What is true for processors on the control plane may be true for those in the data path. A Linley Group report on communication aggregation processors suggests that advanced control plane processors that add vertical functions could be impacted by chips developed for a vertical market, which add microprogrammed functions by means of a RISC core.
But what is true for the controller can be true for a high-speed device directly in the path of Internet Protocol packets. For the last five years, designers of dedicated forwarding engines have assumed that the task of meeting physical-layer speeds at 1 and 10 Gbits/second would make it difficult for a multifunction, system-on-chip device to take over true network processor functions.
They were right about two things: The time is not yet ripe for a single processor that mixes control and data plane functions, as Broadcom tried to do with its SiByte architecture. Then too, dedicated coprocessors in the data plane have not been a stunning market success. A few CAM companies maintain a decent business in search engines, and integrated traffic managers can be part of a winning product suite, but defunct companies such as Fast-Chip and Acorn indicate the perils of addressing too small a niche.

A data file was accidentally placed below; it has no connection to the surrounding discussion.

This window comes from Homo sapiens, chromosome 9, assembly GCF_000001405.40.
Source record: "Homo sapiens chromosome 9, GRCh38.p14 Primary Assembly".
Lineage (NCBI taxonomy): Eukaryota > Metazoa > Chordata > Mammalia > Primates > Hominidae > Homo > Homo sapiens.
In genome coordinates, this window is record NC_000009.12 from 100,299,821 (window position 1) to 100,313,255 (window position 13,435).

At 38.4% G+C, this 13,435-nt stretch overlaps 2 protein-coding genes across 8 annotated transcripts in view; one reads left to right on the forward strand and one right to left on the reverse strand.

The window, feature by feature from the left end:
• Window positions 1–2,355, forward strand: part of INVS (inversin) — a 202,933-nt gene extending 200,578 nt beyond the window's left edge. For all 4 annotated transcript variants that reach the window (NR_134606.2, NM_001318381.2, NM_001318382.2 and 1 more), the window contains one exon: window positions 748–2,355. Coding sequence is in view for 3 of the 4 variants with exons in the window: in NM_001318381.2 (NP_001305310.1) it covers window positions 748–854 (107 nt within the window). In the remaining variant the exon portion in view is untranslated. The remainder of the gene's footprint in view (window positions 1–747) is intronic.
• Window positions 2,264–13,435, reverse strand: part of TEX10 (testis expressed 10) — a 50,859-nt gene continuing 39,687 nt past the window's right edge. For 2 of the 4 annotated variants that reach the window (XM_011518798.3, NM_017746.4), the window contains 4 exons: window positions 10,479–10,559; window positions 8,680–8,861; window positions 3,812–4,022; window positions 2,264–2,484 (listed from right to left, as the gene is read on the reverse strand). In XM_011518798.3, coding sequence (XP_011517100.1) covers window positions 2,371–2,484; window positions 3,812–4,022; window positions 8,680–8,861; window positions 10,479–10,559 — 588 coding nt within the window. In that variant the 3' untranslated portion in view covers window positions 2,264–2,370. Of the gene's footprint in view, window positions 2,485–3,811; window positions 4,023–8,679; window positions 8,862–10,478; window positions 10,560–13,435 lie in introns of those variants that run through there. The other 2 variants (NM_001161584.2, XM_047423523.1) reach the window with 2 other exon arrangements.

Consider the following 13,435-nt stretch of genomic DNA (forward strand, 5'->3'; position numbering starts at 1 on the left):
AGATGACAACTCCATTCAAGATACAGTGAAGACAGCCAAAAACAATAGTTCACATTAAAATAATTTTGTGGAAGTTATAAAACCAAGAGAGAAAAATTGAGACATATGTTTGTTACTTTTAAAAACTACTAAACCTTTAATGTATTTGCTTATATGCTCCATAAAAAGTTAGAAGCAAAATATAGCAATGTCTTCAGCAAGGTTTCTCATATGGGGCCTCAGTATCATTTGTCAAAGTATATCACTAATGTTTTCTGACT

Linley Group author Sanjay Iyer pointed out in his control plane study that there's no reason a specialist in wireless LANs or encryption couldn't build from a vertical base of expertise and add RISC cores for general-purpose management and channel aggregation. Programmable cores are so commonplace today, control plane aggregation may become a commodity business soon.
But why not in packet forwarding as well? IDT recognized this when it worked out from its base in MIPS cores and made sequential acquisitions of Solidium Systems for packet classifiers and ZettaCom for switching fabric and packet management. An NPU company specializing in deep-packet inspection would say that using multiple pipelined RISC cores to examine packet headers requires detailed expertise in parallelism.
Perhaps. But the future of the dedicated NPU could be limited in practice by the companies that develop products for dedicated end applications. Communication aggregators already are morphing into ASSPs, and NPUs could follow.
Loring Wirbel is Communications editorial director for EE Times and its network publications.